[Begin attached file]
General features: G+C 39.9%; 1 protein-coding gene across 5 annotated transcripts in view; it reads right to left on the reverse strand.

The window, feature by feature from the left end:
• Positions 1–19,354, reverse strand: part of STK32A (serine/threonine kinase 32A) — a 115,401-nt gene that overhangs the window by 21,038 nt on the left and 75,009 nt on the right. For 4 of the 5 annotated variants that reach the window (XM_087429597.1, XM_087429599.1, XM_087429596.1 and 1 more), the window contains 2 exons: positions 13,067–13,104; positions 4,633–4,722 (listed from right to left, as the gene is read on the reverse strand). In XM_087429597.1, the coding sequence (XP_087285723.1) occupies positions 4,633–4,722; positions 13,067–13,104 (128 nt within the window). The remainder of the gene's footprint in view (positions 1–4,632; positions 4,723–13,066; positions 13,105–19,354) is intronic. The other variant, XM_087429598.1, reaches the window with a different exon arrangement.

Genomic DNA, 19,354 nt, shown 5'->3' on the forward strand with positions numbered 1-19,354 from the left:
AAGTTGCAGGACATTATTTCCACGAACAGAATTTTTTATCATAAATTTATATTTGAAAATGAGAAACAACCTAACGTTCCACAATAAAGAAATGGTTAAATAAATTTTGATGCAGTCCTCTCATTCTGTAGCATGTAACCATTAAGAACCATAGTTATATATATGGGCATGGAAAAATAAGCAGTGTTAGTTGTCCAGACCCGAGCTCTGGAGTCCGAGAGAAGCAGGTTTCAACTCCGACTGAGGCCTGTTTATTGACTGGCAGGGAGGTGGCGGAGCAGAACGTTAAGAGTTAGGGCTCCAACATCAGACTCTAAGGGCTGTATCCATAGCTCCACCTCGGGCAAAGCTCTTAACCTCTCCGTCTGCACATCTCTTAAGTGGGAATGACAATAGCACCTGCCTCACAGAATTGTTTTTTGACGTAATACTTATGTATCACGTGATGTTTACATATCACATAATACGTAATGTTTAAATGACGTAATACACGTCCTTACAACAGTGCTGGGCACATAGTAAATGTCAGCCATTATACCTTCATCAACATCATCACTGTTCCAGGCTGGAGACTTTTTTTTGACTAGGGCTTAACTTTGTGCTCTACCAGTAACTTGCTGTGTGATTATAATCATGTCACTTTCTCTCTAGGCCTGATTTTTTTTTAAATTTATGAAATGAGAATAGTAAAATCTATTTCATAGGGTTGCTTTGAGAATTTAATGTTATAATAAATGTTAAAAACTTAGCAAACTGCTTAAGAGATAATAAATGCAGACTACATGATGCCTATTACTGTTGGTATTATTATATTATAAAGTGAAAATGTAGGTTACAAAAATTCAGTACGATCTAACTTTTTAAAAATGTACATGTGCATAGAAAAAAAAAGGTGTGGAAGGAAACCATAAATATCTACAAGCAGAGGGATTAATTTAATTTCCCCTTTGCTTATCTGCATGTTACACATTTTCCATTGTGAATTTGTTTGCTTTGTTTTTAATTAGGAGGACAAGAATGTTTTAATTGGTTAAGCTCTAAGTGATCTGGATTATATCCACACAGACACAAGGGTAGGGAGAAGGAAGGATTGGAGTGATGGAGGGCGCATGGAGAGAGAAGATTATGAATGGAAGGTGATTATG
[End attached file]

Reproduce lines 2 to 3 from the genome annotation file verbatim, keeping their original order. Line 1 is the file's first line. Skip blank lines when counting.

The window, feature by feature from the left end:
• Positions 1–19,354, reverse strand: part of STK32A (serine/threonine kinase 32A) — a 115,401-nt gene that overhangs the window by 21,038 nt on the left and 75,009 nt on the right. For 4 of the 5 annotated variants that reach the window (XM_087429597.1, XM_087429599.1, XM_087429596.1 and 1 more), the window contains 2 exons: positions 13,067–13,104; positions 4,633–4,722 (listed from right to left, as the gene is read on the reverse strand). In XM_087429597.1, the coding sequence (XP_087285723.1) occupies positions 4,633–4,722; positions 13,067–13,104 (128 nt within the window). The remainder of the gene's footprint in view (positions 1–4,632; positions 4,723–13,066; positions 13,105–19,354) is intronic. The other variant, XM_087429598.1, reaches the window with a different exon arrangement.